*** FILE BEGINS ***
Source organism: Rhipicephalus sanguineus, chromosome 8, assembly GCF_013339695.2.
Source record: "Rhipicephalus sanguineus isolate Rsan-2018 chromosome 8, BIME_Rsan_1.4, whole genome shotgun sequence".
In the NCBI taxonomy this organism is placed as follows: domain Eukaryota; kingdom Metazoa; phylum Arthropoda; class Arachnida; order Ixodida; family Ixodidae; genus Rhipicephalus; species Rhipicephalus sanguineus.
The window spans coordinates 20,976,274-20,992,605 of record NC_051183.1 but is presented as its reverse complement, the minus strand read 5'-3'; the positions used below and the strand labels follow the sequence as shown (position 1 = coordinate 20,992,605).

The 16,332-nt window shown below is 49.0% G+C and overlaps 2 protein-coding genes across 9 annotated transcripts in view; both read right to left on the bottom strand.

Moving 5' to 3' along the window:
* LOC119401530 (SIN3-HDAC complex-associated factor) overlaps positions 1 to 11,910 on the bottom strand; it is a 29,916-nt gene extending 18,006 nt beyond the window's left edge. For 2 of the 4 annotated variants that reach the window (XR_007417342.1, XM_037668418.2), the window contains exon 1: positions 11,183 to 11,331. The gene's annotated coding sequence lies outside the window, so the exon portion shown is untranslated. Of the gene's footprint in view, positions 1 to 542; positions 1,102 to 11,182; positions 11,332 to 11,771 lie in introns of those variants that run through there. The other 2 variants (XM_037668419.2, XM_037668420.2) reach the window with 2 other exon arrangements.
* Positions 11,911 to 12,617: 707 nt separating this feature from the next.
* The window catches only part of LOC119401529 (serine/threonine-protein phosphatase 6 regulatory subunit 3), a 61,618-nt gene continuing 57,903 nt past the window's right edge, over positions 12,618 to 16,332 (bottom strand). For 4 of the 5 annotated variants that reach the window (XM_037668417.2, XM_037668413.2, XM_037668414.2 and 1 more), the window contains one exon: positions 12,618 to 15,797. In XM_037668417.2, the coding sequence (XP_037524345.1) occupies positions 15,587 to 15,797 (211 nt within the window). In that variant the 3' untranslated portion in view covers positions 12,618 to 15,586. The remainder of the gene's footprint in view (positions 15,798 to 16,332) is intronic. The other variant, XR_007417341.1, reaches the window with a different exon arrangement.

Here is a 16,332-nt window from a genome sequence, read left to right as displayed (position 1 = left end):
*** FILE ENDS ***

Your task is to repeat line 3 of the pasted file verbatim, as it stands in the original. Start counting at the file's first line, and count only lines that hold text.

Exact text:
In the NCBI taxonomy this organism is placed as follows: domain Eukaryota; kingdom Metazoa; phylum Arthropoda; class Arachnida; order Ixodida; family Ixodidae; genus Rhipicephalus; species Rhipicephalus sanguineus.